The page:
“Keeping on the same trail with easy terrain can seem like the right way, but you need to have the courage to follow your way points, what you know is true and take on tougher terrain to prioritize safety, hydration and success. Committing to the wrong path can be deadly.”

 

Ray crossed the Canadian Arctic three times, the landmass of Antarctica and ran 4,500 miles across the Sahara Desert in 100 days in 2009, which was turned into a film “Running the Sahara” narrated by Matt Damon. In 2011, 2014 and 2018 he crossed Death Valley North to South and East to West at the hottest time of the year, in July. Death Valley is the lowest altitude on earth, down to 250 feet below sea level and has been measured as the hottest place on earth. Earlier this year 134 F!

 

Ray is the only person I would go through Death Valley with. We had temperatures of 80 F to 97 F.

 

The first four days were challenging terrain and hot. Day 5 and 6 had the most brutal terrain I have ever encountered. Six terrain changes in one day (flat sand, deep sand, hard crystallized salt, salt rivers, big crusty salt planks and one foot high sharp fan like structures.

 

The big salt structures you need to carefully step over, can go on for miles. We were moving at less than a mile per hour in some areas. 

 

As we got into the centre of the field of high salt structures, Ray really laid down an education on Death Valley.

 

“This is why people die in heat and specifically in Death Valley. Three people died this past July. A couple just a half mile from the road. If you don’t have enough hydration and electrolytes (salt balance for the body) and you get into the centre of where we are right now, you are at high risk. It’s easy to get confused, be worn down, fall down and injure yourself and make mistakes. It’s at least 3 miles or 3 hours in any direction from where we are right now to exit the park. Without the right hydration, direction, will power and capability, you are dead.”

 

So after that pep talk, we all took another sip of water from our filled up blatters, watched our steps and moved as a unit.

 

Are you on the right trail? How do you know?

Are you prepared for brutal terrain physically or mentally ahead?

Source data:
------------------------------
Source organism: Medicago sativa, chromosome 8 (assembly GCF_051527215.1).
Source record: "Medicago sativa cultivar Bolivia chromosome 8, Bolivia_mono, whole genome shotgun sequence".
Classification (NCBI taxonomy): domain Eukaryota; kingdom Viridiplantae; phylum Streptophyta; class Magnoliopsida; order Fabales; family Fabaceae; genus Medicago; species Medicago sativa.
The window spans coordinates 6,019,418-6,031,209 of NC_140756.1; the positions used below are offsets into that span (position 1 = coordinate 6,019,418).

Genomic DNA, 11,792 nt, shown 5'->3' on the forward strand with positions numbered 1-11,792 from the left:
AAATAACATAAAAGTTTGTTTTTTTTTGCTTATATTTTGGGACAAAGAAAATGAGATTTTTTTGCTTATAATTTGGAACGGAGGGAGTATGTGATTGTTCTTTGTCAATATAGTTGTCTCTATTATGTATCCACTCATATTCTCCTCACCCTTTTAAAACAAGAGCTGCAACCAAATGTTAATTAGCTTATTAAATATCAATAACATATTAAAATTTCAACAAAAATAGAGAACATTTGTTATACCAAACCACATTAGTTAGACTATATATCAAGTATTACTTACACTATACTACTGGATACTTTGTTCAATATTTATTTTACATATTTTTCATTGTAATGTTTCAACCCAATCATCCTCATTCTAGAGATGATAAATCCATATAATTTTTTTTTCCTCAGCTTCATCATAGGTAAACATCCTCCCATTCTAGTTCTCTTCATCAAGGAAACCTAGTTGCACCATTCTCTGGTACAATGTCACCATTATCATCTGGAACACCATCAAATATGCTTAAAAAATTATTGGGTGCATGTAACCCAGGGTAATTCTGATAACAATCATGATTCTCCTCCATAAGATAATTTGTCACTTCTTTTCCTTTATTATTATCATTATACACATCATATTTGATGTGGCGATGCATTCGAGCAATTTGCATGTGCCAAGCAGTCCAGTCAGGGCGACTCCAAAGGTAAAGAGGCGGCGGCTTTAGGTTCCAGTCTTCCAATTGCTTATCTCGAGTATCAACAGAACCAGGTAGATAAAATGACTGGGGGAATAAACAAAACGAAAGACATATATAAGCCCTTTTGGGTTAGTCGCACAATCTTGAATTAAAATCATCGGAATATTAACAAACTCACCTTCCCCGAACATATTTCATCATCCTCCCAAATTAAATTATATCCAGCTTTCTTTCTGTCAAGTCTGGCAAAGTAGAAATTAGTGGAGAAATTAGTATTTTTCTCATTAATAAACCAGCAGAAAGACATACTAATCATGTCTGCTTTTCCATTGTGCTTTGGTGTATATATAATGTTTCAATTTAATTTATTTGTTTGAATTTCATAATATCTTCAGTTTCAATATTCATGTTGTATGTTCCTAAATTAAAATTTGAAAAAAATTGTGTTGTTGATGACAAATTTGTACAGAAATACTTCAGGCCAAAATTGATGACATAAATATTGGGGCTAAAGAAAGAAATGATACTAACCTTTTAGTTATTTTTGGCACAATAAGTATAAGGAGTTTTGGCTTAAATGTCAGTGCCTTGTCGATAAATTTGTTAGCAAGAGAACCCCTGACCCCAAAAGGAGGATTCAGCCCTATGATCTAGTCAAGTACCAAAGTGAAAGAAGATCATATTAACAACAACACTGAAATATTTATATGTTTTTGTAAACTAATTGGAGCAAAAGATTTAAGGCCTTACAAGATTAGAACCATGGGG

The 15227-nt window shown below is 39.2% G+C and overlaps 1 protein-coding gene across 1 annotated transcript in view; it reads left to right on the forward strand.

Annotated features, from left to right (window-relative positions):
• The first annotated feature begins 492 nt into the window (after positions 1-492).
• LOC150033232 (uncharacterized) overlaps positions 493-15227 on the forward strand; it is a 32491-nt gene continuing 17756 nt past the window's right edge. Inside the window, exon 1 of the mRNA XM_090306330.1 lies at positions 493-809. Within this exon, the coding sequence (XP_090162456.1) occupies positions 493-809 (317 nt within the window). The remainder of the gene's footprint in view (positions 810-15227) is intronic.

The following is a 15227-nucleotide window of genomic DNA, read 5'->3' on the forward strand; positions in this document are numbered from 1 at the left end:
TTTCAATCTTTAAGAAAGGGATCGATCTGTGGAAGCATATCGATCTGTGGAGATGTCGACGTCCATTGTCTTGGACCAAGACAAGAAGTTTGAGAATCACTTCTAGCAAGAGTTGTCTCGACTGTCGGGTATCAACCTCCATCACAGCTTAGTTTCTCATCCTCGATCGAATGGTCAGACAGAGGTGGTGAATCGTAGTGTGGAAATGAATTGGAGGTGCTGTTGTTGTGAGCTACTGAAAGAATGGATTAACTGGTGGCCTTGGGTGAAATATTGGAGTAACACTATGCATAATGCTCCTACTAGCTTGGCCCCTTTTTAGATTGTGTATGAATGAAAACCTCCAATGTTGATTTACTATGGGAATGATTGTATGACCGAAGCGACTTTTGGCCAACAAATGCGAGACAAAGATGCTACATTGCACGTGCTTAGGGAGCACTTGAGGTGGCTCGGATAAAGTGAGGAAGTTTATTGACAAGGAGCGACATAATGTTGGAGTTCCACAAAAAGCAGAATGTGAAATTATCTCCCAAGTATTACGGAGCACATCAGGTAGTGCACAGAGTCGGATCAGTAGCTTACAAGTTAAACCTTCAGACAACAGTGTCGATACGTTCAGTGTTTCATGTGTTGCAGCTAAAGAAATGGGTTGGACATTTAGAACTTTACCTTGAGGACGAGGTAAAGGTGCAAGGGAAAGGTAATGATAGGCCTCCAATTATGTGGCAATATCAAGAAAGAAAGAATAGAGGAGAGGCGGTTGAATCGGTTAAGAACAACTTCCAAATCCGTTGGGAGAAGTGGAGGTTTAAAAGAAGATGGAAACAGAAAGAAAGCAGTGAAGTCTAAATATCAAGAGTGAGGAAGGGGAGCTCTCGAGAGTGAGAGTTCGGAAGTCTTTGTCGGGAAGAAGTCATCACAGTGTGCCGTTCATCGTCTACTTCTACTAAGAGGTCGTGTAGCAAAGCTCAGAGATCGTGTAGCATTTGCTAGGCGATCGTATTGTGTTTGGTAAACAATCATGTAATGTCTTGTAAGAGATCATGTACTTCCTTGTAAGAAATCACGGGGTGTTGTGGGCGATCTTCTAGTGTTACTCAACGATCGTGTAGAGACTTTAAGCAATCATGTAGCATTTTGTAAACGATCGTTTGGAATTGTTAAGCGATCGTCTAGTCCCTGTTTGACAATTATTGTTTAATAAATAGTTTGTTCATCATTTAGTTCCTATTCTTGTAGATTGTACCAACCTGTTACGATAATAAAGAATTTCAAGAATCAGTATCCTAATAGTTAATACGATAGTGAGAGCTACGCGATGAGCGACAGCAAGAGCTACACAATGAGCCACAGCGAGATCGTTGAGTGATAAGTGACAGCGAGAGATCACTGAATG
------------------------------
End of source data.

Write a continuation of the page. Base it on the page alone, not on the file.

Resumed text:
If water, salts, mindset and capabilities are the recipe for hiking success, do you know the recipe for your own success? 

 

Be curious. Beginner’s mind.

 

Defeating Average.

 

Colin

I visualized being at the top for three years 

I visualized being at the top of Everest for three years until I was.”

  • Ricky Singh (Indian / American Entrepreneur)

We sat around the dinner table talking about our first day on the expedition and someone ask Ricky “we heard you climbed Everest in 2019, tell us about the experience.”

He said “I climbed for 6 weeks every spring in Nepal with the team I assembled over three years. We practiced our skills and build trust constantly. When back in the US I spent a little time each night visualizing success. I saw myself at the top. I saw through any obstacles. Skills will only get you so far in Everest. You need belief in yourself, confidence you can handle anything that comes your way.”

As we hiked Death Valley this week he got me thinking about my values.

Trust, learning, exploration.

Trust and learning have always been my top two. For me part of exploration is courage.

Ricky exemplifies courage and learning.

To be different, think differently, challenge boundaries. He was one of the most curious people about life I have ever met.

Ricky had the courage to believe he could make the highest point on earth.  He planned for it meticulously. Three of four people on his expedition made it to the top. All made it off safely.  Ricky lost two fingers to frostbite on the way down.  A simple mistake taking a glove off at the wrong time. Other mistakes could have been much more consequential.

Part of what I love about these adventures, are who you meet and what you learn about them and about yourself.

What do you want?

How can you meticulously plan to make it so? Visualize its completion.

How can you be a little more curious learning from others.

Defeating Average.

Colin

Welcome Unanticipated Problems

“Anticipate and welcome the unanticipated problems and permit an exercise into transcendence vs. tragedy. Take out the negative energy and turn it into action.”

 

I have been listening to Ken Burns interviews as he prepares to launch his PBS 4 part series on Muhammad Ali!  I can’t wait.

 

From a legendary documentary filmmaker, words of wisdom on how he prepares for films for life.

 

Defeating Average.

 

Colin